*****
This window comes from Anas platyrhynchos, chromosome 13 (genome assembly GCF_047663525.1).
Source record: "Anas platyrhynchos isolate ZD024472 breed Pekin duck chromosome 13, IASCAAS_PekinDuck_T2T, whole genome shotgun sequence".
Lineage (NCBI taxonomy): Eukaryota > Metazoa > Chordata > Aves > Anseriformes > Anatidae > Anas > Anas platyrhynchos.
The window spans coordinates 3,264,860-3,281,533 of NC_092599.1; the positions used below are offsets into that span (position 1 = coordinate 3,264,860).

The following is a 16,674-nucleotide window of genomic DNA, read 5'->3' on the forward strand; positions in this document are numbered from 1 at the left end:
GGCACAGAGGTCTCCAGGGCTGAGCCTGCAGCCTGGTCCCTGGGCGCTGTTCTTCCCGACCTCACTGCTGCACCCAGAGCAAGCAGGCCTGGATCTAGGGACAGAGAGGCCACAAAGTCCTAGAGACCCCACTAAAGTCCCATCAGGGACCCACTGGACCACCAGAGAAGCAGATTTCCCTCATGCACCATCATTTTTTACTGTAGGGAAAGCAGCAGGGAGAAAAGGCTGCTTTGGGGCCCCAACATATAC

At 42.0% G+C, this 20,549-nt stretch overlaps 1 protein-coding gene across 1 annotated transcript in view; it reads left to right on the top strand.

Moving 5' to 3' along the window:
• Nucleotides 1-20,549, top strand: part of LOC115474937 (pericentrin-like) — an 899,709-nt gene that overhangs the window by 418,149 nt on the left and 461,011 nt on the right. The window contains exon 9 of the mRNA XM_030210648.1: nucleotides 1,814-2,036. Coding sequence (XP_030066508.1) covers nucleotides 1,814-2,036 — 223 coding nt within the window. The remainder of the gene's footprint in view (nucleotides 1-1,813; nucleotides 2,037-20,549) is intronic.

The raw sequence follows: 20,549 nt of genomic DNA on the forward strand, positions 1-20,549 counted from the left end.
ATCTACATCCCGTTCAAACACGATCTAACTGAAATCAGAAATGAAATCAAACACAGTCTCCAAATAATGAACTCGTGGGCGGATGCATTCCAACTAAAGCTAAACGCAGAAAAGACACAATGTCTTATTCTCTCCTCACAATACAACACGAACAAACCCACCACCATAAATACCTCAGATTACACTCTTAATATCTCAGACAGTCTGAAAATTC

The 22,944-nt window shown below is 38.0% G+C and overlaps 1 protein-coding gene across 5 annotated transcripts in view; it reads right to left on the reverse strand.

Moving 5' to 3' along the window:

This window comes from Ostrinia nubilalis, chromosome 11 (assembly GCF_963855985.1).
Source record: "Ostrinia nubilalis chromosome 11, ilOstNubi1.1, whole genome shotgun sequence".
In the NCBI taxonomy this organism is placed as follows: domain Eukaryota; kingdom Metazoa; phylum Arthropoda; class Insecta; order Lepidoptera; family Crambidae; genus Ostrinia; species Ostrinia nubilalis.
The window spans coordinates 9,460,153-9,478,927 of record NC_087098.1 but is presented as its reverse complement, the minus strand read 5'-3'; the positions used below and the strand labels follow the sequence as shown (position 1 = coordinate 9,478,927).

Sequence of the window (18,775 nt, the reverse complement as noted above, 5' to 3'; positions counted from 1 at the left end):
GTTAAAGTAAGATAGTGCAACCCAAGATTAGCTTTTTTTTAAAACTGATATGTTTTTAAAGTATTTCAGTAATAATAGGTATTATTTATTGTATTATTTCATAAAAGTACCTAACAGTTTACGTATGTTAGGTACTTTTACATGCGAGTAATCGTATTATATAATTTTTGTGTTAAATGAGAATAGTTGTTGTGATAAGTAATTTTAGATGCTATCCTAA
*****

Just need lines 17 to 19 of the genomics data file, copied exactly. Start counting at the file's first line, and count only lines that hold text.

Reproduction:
The window spans coordinates 9,460,153-9,478,927 of record NC_087098.1 but is presented as its reverse complement, the minus strand read 5'-3'; the positions used below and the strand labels follow the sequence as shown (position 1 = coordinate 9,478,927).

Sequence of the window (18,775 nt, the reverse complement as noted above, 5' to 3'; positions counted from 1 at the left end):
GTTAAAGTAAGATAGTGCAACCCAAGATTAGCTTTTTTTTAAAACTGATATGTTTTTAAAGTATTTCAGTAATAATAGGTATTATTTATTGTATTATTTCATAAAAGTACCTAACAGTTTACGTATGTTAGGTACTTTTACATGCGAGTAATCGTATTATATAATTTTTGTGTTAAATGAGAATAGTTGTTGTGATAAGTAATTTTAGATGCTATCCTAA